Johnny Synge’s bit of native. The proddy’s little squaw. That Kingstown playboy’s huer. Insults hurled long ago by the wags of witty Dublin, still audible after more than forty years.

You shuffle away from the window, to the cubbyhole by the cooking ring. The room smells of cabbage-water and dust. Somewhere below you a wireless is playing too loudly but you do not object to the interruption, find it oddly cheering sometimes. There are hours, late at night, when you miss its consolation. Silence can be frightening to the lonely. He always said you were over-imaginative, too given to fantasy. A Catholic trait, he would joke. These nights, you read Mills & Boons from the tuppenny library in Earl’s Court Road. Sure you’d be lost for a bit of an escape only it wasn’t for True Romances. How he’d have hated them, your dog-eared and tearstained bedfellows. ‘Opium for spinsters,’ he’d mock.

The sun would dry the oceans wide;

Heaven would cease to be;

The world would cease its motion, my love,

Ere I’d prove false to thee.

A song that would draw the heart out of you, Molly. That anyone ever felt such devotion.

A drop or two of milk would take the scald off the gin. This cheap stuff hits your throat like boiled sand. Eighty-one. His age. If he was alive today. Were he to be alive. Still correcting your grammar. The sense that you were an embarrassment to him has never quite surrendered. The difference was not only one of age.

The cupboard contains a tea caddy decorated with a transfer of a parrot, and an empty sugar bag that can be scraped for its few last grains. You are thinking about the milkman, who is old beyond his years. They say he was shell-shocked at Anzio. The children of the neighbourhood are afraid of him, call him names. It is whispered that he has queer obsessions, with dog­ dirt, with blood, with immigrants, especially Poles, and the lack of public lavatories. He used to make a nuisance of himself with a pretty schoolgirl as she took the short cut to St Catherine’s, and now no schoolgirls are ever seen on the Terrace. He has the grin of a corpse and the bearing of a soldier, but sometimes he stretches his stride as one negotiating stepping­ stones, laughing the while through his teeth. Has he failed to understand that the gaiety of the passers-by is forced, is actually a peculiarly English kind of hatred? Perhaps an under­ standing could be reached. If one went to him with honesty. But no. It would not be seemly.

—One does not ask for credit, Changeling. If appropriate, it is offered. One must always cut one’s cloth having regard to proprieties. Anything less is the death of civilisation.

The cat slinks haughtily across the sticky, bare floorboards and arches its back against a chair-leg. Of a sudden it appears taken by a leather-framed photograph that is propped between two empty candlesticks on the mantelshelf. The man in the portrait has been dead a long time. His clothes are Edwardian: a shabby plus-four suit and brogues, a loose varsity cap, a knotted kerchief about the throat. An ashplant cane in the gloved right hand and a book protruding slightly from the pocket. Sepia has made his garments the same colour as his hair, as his mother’s chaise longue in the background. The picture has shrivelled over the years. It has seen many mantelshelves; many boxes and cheap hotel rooms, the greenrooms, the flophouses, the pouches of a cardboard suitcase. There is a stiffness in how he holds himself, as one braving the firing squad in an opera, and the eyes, martyr­ sad, are very slightly blurred, as though he blinked or was weeping at the moment the shutter was opened. But that would have been so unlike him.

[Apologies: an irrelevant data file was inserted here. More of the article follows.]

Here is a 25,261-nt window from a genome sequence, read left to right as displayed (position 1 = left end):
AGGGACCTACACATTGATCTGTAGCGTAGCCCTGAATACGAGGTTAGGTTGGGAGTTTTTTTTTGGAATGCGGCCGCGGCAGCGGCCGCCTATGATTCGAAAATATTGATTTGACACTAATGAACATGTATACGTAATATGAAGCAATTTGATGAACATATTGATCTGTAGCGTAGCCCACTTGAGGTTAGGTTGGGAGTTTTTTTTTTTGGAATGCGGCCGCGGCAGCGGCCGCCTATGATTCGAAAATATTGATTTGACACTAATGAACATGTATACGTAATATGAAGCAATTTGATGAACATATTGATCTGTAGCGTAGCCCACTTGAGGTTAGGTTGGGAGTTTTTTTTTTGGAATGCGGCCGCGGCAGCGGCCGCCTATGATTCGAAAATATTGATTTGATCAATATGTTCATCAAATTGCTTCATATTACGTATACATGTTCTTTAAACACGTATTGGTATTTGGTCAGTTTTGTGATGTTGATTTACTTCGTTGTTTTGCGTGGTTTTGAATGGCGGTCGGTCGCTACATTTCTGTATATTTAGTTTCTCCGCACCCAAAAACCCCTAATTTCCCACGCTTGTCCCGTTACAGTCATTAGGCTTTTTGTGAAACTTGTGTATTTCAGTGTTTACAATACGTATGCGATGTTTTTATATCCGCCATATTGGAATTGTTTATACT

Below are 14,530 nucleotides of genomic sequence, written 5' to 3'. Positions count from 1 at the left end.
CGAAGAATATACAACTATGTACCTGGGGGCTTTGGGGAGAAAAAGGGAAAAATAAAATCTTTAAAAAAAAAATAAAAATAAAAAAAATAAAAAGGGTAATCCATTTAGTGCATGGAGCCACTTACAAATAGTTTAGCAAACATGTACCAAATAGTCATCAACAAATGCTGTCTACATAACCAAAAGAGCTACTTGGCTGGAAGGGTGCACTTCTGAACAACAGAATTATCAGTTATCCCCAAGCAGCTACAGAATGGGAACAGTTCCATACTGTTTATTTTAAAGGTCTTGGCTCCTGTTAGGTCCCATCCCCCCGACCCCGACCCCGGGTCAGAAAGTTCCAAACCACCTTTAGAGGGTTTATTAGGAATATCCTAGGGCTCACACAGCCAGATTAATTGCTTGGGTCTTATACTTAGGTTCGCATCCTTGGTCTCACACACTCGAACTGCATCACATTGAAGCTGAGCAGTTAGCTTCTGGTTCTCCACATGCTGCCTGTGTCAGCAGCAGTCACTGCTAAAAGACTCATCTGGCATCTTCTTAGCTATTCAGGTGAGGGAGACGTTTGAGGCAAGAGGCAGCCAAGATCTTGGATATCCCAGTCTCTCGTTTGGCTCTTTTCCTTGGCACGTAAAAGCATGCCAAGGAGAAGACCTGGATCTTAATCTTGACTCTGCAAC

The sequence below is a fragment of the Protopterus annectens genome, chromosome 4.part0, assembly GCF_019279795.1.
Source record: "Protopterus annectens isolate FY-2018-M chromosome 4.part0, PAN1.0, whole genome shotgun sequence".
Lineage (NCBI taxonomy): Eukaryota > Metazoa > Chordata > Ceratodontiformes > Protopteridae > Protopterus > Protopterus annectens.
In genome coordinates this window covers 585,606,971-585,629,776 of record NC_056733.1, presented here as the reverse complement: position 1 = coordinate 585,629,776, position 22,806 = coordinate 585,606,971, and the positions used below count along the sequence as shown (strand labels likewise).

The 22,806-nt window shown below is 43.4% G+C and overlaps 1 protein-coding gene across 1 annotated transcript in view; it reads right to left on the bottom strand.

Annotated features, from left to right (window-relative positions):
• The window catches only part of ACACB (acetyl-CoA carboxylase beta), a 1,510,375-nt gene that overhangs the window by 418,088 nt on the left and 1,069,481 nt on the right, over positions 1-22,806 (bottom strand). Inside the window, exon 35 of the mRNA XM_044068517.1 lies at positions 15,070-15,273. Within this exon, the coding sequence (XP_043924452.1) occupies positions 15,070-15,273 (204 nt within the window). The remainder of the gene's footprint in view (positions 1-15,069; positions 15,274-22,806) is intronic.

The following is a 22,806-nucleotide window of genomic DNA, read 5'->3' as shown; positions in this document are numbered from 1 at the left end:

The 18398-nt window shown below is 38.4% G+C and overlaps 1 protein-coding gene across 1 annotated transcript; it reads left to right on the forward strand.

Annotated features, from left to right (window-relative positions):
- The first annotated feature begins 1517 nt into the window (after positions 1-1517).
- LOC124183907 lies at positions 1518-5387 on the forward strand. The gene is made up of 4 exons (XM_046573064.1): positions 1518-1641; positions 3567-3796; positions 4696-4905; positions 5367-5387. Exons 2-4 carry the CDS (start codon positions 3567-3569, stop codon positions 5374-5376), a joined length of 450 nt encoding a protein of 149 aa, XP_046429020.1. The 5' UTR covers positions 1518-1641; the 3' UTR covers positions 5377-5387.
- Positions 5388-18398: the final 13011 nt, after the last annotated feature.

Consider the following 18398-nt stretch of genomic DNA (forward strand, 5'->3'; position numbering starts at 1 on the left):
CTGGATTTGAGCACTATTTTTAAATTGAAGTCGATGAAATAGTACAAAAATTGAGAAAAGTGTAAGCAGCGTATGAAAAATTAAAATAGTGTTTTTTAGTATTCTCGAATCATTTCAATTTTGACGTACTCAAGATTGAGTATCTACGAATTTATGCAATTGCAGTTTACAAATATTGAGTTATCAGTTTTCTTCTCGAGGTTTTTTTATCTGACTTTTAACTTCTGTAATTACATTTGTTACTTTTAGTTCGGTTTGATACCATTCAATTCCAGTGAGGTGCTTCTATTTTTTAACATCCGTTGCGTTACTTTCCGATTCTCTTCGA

A medieval Scottish ballad on an unseen wireless. You’d be grateful for the coming of morning. The slow plodding clop of the milkman’s dray. Someone’s motor car grumbles into life, a bicycle bell trills, and the phantoms recede into the wallpaper. You seem to see yourself at a distance, as a character in a story, perhaps. Miss O’Neill shivers at the table, drinks the acrid black tea. An offcut of linoleum serves raggedly as tablecloth; it is spotted with candle grease and cigarette burns. Here and there on its surface appears a crest of crossed rapiers with the motto fides et robur. She has twice been married, once widowed, once divorced. Her only son, an RAF pilot, was killed in the war, shot down over northern Germany, never found. It has been a long time indeed since she last played a leading role, since the palaces of Broadway rang with acclamation for her brilliance, but in whatever life those riotous ovations still echo, if they do, the ghost of a curtain still rises. One St Patrick’s Night they stopped a train in Scranton, Pennsylvania, for the townspeople had somehow heard Molly Allgood was on board. Irish immigrant families. Weeping and cheering. Lofting children on their shoulders. An old miner kissing her hand. Coal dust under his fingernails. Withered sham­ rock in his cap. You peer at your bony knuckles, see the fossil of a bird’s wing. Can they remember they were once kissed in Pennsylvania?

Mother of Christ

Star of the Sea

Hope of the wanderer

Pray for me.

Somewhere in the room is a packet of old programmes all containing your name, but you wouldn’t know where to find it among the clutter. Anyhow, the ones signed by the famous were long ago sold, with whatever books were worth anything at all. There is a little bookshop in Russell Square where they specialise in autographs. A kindly widower, a Jew, shy and scholarly, is the proprietor. A Communist, so they say – he denies actual member­ ship. He...